(CNN) -- Christine Lagarde is set to take over as the head of the International Monetary Fund Tuesday, the first woman to to run the influential financial institution.
Lagarde, who was the finance minister of France, takes over at a crucial time for the IMF as the organization is working closely with the European Union and the European Central Bank to provide financial support for troubled European economies.
Lagarde will serve a five-year term as the global financial institution's managing director and chairman, the IMF said.
"I am deeply honored by the trust placed in me by the Executive Board," Lagarde said in a statement last week.
She succeeds Dominique Strauss-Kahn, who was arrested earlier this year in New York on sexual assault charges.
The only other contender for the job was Mexican Central Bank chief Agustin Carstens, who was supported by Australia, Canada and Mexico.
The IMF said it selected Lagarde, last week, by a consensus vote.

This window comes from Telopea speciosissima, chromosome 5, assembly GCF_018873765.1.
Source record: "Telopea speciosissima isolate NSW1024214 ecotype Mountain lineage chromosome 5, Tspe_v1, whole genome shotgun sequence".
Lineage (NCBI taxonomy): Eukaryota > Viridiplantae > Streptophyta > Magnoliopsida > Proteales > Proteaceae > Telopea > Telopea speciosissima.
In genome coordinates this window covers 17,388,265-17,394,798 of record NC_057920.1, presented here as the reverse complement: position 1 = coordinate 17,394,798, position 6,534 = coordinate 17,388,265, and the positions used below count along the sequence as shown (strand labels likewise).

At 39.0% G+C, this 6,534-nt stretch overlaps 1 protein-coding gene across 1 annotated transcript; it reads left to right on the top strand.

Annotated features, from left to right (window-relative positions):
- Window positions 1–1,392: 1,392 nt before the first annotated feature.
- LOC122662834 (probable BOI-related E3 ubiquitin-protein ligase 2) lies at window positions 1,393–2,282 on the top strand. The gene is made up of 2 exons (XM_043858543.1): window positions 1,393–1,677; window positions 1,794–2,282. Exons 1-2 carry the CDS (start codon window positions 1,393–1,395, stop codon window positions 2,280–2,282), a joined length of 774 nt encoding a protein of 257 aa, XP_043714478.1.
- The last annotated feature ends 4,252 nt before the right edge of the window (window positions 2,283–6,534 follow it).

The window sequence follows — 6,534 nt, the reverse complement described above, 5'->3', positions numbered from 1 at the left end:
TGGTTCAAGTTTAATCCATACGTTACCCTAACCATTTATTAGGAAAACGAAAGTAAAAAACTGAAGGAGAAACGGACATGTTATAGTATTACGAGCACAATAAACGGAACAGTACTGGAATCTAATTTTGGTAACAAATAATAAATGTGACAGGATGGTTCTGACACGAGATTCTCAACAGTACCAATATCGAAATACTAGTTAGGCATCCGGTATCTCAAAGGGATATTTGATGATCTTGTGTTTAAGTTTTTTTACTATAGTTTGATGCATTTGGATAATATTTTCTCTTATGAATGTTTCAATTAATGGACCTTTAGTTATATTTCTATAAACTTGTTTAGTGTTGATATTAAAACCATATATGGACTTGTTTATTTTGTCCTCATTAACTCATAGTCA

Lagarde was also backed by the United Kingdom, Germany and most European powers, as well as some Asian and African nations.
The IMF, which is made up of 187 member countries, has traditionally been led by a Western European official.
Some developing nations had pushed to break that tradition, arguing that the IMF should consider candidates from rising economic powers in Asia and South America.
Lagarde, 55, had been French President Nicolas Sarkozy's finance minister since June 2007. She also served as the country's to foreign trade official.
A lawyer by training, Lagarde was a partner at the international law firm of Baker & McKenzie before going into politics.
According to her official biography, Lagarde was born in Paris to school teachers and has two children of her own.
She was a member of the French national synchronized swimming team and was inducted into the nation's Legion of Honor in 2000.